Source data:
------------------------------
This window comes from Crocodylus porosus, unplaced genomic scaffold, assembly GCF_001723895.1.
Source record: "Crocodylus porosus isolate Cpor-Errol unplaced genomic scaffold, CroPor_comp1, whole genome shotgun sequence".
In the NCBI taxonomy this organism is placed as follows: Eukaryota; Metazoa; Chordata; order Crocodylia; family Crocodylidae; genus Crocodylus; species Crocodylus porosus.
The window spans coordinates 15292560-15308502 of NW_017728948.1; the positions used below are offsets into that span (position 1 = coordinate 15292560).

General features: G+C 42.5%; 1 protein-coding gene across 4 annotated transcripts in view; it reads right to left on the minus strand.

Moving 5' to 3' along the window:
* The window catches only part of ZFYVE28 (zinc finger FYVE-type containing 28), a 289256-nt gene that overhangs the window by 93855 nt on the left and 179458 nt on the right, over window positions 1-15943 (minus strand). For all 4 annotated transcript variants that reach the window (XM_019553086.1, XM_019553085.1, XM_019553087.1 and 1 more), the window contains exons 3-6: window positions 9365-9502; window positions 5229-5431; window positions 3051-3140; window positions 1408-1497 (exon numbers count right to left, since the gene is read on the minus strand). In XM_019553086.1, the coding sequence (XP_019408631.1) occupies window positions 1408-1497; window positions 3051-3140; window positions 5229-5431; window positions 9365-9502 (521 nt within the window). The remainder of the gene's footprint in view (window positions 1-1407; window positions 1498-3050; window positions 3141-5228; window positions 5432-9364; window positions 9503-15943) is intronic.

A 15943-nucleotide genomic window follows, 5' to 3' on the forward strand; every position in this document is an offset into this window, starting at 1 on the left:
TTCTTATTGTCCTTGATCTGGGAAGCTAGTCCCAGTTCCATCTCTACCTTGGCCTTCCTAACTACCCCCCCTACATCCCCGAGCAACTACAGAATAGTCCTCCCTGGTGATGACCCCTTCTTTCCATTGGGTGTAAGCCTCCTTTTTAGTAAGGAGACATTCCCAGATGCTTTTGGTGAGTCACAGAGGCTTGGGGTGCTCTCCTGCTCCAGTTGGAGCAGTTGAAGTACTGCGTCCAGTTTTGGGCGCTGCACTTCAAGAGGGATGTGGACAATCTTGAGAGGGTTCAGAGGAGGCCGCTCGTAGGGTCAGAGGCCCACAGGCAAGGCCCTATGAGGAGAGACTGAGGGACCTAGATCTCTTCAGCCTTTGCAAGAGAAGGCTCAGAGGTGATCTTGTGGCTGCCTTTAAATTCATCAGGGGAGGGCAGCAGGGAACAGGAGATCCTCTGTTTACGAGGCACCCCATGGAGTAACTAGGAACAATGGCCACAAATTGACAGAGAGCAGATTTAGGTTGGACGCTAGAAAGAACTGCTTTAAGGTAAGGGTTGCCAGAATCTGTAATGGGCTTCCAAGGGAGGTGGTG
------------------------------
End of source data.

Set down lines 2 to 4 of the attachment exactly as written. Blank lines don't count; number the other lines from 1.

Source record: "Crocodylus porosus isolate Cpor-Errol unplaced genomic scaffold, CroPor_comp1, whole genome shotgun sequence".
In the NCBI taxonomy this organism is placed as follows: Eukaryota; Metazoa; Chordata; order Crocodylia; family Crocodylidae; genus Crocodylus; species Crocodylus porosus.
The window spans coordinates 15292560-15308502 of NW_017728948.1; the positions used below are offsets into that span (position 1 = coordinate 15292560).